It’s that time of year again: Party Conference Season! I know a lot of people aren’t very interested in the conferences, but I can’t help myself, I did enjoy attending the Conservative Party Conference in Birmingham this week.
Since there is still the possibility that next year Labour leader Ed Miliband will become our new Prime Minister, I also decided to tune in and watch his speech in Manchester last week.
It was a very interesting speech. A majority of it was on the NHS and how a Labour Government will spend more on it. However, I think it is interesting that: (1) the current Government is already spending more money than ever before on the NHS and were the only party to make that commitment; and (2) it is the Labour Party in Wales which is actually cutting money to the NHS!
But I was particularly worried by the fact that Ed Miliband did not talk about two issues: the deficit and immigration.
On the deficit, I think it’s always useful to put into perspective what exactly it is. In the final year of the last Labour Government, it was spending more than £150 billion than it was receiving in taxes.
The current Government has got this deficit down, but it still exists and needs to be cut further, and it can only be cut further if the economy is stable, strong, and growing. The Coalition Government has not only reduced the deficit, but it has been able to do so while cutting unemployment and cutting taxes for the lowest paid workers.
To be fair though, when I talk to people on the doorstep, it is not necessarily the deficit that they’re most interested in.
So often when I talk to people, it is issues like immigration, our relationship with Europe, and, since the Scottish referendum, English votes for English Llws which interest them the most.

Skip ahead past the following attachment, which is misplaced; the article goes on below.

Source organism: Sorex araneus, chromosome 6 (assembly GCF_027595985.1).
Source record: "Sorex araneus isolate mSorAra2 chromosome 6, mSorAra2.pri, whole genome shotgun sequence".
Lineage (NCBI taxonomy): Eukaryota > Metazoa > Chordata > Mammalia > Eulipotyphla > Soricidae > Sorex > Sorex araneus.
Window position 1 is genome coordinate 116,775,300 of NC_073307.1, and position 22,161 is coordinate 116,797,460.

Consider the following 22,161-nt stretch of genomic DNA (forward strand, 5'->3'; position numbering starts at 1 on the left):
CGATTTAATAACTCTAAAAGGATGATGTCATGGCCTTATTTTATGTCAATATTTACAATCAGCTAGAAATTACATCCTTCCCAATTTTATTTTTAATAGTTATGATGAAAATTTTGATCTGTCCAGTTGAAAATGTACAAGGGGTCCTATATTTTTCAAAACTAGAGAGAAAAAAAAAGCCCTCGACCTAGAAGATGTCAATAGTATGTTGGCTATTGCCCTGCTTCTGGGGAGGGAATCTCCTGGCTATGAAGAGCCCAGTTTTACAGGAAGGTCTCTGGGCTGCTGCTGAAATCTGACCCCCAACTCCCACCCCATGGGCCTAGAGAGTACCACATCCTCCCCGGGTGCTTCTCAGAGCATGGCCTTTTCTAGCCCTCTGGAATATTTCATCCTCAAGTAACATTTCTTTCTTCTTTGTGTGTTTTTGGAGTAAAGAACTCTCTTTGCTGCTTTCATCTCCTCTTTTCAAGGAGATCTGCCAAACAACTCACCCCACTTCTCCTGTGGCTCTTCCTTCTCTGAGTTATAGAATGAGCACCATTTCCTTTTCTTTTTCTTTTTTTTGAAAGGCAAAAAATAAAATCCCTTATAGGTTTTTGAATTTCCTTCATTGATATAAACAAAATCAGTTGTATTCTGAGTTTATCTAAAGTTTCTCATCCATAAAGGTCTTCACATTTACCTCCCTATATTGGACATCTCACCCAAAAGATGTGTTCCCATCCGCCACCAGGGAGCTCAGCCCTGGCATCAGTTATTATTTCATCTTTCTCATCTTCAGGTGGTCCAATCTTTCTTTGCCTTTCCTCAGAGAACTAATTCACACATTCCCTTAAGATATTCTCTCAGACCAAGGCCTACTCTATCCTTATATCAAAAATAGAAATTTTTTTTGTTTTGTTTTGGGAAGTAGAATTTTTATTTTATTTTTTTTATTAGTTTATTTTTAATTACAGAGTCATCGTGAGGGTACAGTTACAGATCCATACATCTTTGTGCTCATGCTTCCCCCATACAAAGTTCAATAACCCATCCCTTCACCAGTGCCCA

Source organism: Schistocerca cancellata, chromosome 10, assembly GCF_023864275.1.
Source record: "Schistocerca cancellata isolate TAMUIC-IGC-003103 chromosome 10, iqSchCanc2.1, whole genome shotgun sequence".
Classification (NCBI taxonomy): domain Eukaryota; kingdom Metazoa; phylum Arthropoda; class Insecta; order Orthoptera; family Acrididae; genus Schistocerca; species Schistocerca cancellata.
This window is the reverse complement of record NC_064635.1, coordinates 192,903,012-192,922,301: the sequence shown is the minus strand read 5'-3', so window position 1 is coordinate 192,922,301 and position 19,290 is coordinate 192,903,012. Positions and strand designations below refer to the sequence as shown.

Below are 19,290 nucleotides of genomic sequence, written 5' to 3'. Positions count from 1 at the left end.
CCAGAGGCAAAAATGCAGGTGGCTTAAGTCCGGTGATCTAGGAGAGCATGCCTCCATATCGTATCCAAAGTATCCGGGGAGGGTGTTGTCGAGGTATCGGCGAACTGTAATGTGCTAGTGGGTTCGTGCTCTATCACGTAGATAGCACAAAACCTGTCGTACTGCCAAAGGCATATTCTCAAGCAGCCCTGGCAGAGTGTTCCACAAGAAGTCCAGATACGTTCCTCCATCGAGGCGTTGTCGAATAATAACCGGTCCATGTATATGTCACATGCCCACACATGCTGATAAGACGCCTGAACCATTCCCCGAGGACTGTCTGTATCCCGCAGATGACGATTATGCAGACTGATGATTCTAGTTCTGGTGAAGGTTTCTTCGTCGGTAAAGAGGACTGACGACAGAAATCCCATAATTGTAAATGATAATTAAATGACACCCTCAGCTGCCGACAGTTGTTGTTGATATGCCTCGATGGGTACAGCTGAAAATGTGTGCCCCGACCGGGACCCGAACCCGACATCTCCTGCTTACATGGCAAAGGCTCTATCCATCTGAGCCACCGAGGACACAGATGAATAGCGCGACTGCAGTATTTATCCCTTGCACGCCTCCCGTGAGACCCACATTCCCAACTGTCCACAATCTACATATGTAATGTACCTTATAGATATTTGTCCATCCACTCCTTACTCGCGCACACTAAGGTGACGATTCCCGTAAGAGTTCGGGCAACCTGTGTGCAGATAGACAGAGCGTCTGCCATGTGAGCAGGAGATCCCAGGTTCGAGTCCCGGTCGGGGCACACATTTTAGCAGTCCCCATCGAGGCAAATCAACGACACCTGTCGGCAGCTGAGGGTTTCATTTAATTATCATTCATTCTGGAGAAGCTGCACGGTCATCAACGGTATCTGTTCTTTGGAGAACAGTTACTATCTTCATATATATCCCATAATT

ike the deficit, I find it worrying that none of these issues featured in Ed Miliband’s speech either.
By contrast the Conservative Party has been very clear about what it has done and wants to do. On immigration, it has, among other things: capped economic migration; reformed family visas; cut out the widespread misuse of student visas; made it easier to remove people from the UK and regulated migrant access to the NHS. On Europe, there will be a renegotiation of our relationship with the EU followed by a referendum in 2017. And on English votes for English laws, there will be a mechanism to ensure that Scottish MPs can’t be used to push through legislation that affects only England.
As I continue to go round Hucknall, knocking on doors and chatting to people on the street, I will continue to listen to what local people think about the big issues and try to make sure we get the best possible deal for our area.